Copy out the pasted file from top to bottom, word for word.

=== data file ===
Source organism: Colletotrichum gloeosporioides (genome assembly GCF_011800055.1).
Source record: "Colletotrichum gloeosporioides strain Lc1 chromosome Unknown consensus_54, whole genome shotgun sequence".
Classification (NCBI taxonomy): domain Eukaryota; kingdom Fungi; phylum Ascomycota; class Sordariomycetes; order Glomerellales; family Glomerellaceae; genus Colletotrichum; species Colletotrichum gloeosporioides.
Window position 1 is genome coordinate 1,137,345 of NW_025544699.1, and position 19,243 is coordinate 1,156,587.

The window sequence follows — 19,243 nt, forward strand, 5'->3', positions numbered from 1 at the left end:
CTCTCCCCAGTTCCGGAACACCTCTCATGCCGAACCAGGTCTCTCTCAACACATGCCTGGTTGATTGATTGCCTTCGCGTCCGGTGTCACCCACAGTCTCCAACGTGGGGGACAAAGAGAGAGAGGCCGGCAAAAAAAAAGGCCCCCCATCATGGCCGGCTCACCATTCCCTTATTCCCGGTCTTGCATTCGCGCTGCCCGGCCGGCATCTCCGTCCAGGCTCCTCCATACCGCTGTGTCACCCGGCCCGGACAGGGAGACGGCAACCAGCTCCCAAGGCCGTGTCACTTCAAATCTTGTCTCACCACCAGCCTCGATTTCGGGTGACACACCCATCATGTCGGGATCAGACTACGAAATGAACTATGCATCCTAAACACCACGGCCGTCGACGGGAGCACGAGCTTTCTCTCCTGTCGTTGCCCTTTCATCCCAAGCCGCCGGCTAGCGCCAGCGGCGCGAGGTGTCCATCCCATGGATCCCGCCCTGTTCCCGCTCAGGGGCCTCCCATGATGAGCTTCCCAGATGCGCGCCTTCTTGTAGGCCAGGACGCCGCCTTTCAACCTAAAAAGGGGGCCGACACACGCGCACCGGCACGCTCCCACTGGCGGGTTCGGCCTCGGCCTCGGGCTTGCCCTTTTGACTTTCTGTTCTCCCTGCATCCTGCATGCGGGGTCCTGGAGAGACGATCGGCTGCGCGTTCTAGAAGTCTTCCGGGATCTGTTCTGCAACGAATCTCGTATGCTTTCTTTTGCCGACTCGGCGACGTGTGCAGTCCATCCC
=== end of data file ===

Source organism: Colletotrichum gloeosporioides (genome assembly GCF_011800055.1).
Source record: "Colletotrichum gloeosporioides strain Lc1 chromosome Unknown consensus_54, whole genome shotgun sequence".
Classification (NCBI taxonomy): domain Eukaryota; kingdom Fungi; phylum Ascomycota; class Sordariomycetes; order Glomerellales; family Glomerellaceae; genus Colletotrichum; species Colletotrichum gloeosporioides.
Window position 1 is genome coordinate 1,137,345 of NW_025544699.1, and position 19,243 is coordinate 1,156,587.

The window sequence follows — 19,243 nt, forward strand, 5'->3', positions numbered from 1 at the left end:
CTCTCCCCAGTTCCGGAACACCTCTCATGCCGAACCAGGTCTCTCTCAACACATGCCTGGTTGATTGATTGCCTTCGCGTCCGGTGTCACCCACAGTCTCCAACGTGGGGGACAAAGAGAGAGAGGCCGGCAAAAAAAAAGGCCCCCCATCATGGCCGGCTCACCATTCCCTTATTCCCGGTCTTGCATTCGCGCTGCCCGGCCGGCATCTCCGTCCAGGCTCCTCCATACCGCTGTGTCACCCGGCCCGGACAGGGAGACGGCAACCAGCTCCCAAGGCCGTGTCACTTCAAATCTTGTCTCACCACCAGCCTCGATTTCGGGTGACACACCCATCATGTCGGGATCAGACTACGAAATGAACTATGCATCCTAAACACCACGGCCGTCGACGGGAGCACGAGCTTTCTCTCCTGTCGTTGCCCTTTCATCCCAAGCCGCCGGCTAGCGCCAGCGGCGCGAGGTGTCCATCCCATGGATCCCGCCCTGTTCCCGCTCAGGGGCCTCCCATGATGAGCTTCCCAGATGCGCGCCTTCTTGTAGGCCAGGACGCCGCCTTTCAACCTAAAAAGGGGGCCGACACACGCGCACCGGCACGCTCCCACTGGCGGGTTCGGCCTCGGCCTCGGGCTTGCCCTTTTGACTTTCTGTTCTCCCTGCATCCTGCATGCGGGGTCCTGGAGAGACGATCGGCTGCGCGTTCTAGAAGTCTTCCGGGATCTGTTCTGCAACGAATCTCGTATGCTTTCTTTTGCCGACTCGGCGACGTGTGCAGTCCATCCC